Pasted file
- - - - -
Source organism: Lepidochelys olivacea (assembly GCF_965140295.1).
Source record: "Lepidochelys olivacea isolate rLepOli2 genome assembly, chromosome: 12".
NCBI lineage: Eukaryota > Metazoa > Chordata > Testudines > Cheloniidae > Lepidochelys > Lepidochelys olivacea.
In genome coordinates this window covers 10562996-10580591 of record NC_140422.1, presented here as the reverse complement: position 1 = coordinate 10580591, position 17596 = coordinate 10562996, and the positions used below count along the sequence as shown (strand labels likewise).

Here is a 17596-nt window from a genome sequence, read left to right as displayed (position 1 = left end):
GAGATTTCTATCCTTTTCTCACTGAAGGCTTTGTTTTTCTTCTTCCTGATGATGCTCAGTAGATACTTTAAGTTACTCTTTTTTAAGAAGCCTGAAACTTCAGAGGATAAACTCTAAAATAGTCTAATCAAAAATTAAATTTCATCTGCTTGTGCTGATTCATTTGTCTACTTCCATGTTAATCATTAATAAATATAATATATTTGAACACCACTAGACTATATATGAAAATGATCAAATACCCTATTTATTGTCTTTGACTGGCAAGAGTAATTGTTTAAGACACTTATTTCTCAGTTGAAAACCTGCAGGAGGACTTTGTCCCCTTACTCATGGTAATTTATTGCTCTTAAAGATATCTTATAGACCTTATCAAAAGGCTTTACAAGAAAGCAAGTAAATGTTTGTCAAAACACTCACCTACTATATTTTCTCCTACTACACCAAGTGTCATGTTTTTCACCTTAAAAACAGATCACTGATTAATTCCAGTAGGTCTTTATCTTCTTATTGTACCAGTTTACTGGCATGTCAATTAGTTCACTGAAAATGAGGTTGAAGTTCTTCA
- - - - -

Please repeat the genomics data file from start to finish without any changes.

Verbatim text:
Source organism: Lepidochelys olivacea (assembly GCF_965140295.1).
Source record: "Lepidochelys olivacea isolate rLepOli2 genome assembly, chromosome: 12".
NCBI lineage: Eukaryota > Metazoa > Chordata > Testudines > Cheloniidae > Lepidochelys > Lepidochelys olivacea.
In genome coordinates this window covers 10562996-10580591 of record NC_140422.1, presented here as the reverse complement: position 1 = coordinate 10580591, position 17596 = coordinate 10562996, and the positions used below count along the sequence as shown (strand labels likewise).

Here is a 17596-nt window from a genome sequence, read left to right as displayed (position 1 = left end):
GAGATTTCTATCCTTTTCTCACTGAAGGCTTTGTTTTTCTTCTTCCTGATGATGCTCAGTAGATACTTTAAGTTACTCTTTTTTAAGAAGCCTGAAACTTCAGAGGATAAACTCTAAAATAGTCTAATCAAAAATTAAATTTCATCTGCTTGTGCTGATTCATTTGTCTACTTCCATGTTAATCATTAATAAATATAATATATTTGAACACCACTAGACTATATATGAAAATGATCAAATACCCTATTTATTGTCTTTGACTGGCAAGAGTAATTGTTTAAGACACTTATTTCTCAGTTGAAAACCTGCAGGAGGACTTTGTCCCCTTACTCATGGTAATTTATTGCTCTTAAAGATATCTTATAGACCTTATCAAAAGGCTTTACAAGAAAGCAAGTAAATGTTTGTCAAAACACTCACCTACTATATTTTCTCCTACTACACCAAGTGTCATGTTTTTCACCTTAAAAACAGATCACTGATTAATTCCAGTAGGTCTTTATCTTCTTATTGTACCAGTTTACTGGCATGTCAATTAGTTCACTGAAAATGAGGTTGAAGTTCTTCA